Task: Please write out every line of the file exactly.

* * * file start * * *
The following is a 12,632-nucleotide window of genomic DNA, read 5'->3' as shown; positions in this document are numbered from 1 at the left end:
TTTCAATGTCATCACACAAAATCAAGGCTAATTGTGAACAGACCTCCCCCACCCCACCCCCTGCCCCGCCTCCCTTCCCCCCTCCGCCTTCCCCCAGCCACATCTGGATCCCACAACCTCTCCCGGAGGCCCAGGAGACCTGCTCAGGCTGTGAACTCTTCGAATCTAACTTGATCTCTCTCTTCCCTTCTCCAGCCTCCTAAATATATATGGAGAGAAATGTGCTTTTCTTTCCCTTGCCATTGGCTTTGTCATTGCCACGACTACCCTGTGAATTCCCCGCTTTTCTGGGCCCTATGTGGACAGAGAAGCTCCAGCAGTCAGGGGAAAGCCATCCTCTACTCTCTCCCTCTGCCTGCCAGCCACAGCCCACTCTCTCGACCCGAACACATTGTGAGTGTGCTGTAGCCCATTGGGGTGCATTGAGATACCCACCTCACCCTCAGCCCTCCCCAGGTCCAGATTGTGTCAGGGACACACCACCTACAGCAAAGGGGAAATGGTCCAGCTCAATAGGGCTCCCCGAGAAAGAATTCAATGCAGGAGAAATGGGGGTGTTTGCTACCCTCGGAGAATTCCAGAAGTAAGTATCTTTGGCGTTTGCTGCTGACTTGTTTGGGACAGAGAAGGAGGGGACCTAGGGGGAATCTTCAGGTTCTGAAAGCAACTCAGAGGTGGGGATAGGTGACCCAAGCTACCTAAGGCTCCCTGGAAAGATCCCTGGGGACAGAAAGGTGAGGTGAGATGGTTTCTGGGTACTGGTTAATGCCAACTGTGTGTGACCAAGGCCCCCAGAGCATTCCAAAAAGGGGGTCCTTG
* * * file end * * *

The following is a 12,632-nucleotide window of genomic DNA, read 5'->3' as shown; positions in this document are numbered from 1 at the left end:
TTTCAATGTCATCACACAAAATCAAGGCTAATTGTGAACAGACCTCCCCCACCCCACCCCCTGCCCCGCCTCCCTTCCCCCCTCCGCCTTCCCCCAGCCACATCTGGATCCCACAACCTCTCCCGGAGGCCCAGGAGACCTGCTCAGGCTGTGAACTCTTCGAATCTAACTTGATCTCTCTCTTCCCTTCTCCAGCCTCCTAAATATATATGGAGAGAAATGTGCTTTTCTTTCCCTTGCCATTGGCTTTGTCATTGCCACGACTACCCTGTGAATTCCCCGCTTTTCTGGGCCCTATGTGGACAGAGAAGCTCCAGCAGTCAGGGGAAAGCCATCCTCTACTCTCTCCCTCTGCCTGCCAGCCACAGCCCACTCTCTCGACCCGAACACATTGTGAGTGTGCTGTAGCCCATTGGGGTGCATTGAGATACCCACCTCACCCTCAGCCCTCCCCAGGTCCAGATTGTGTCAGGGACACACCACCTACAGCAAAGGGGAAATGGTCCAGCTCAATAGGGCTCCCCGAGAAAGAATTCAATGCAGGAGAAATGGGGGTGTTTGCTACCCTCGGAGAATTCCAGAAGTAAGTATCTTTGGCGTTTGCTGCTGACTTGTTTGGGACAGAGAAGGAGGGGACCTAGGGGGAATCTTCAGGTTCTGAAAGCAACTCAGAGGTGGGGATAGGTGACCCAAGCTACCTAAGGCTCCCTGGAAAGATCCCTGGGGACAGAAAGGTGAGGTGAGATGGTTTCTGGGTACTGGTTAATGCCAACTGTGTGTGACCAAGGCCCCCAGAGCATTCCAAAAAGGGGGTCCTTG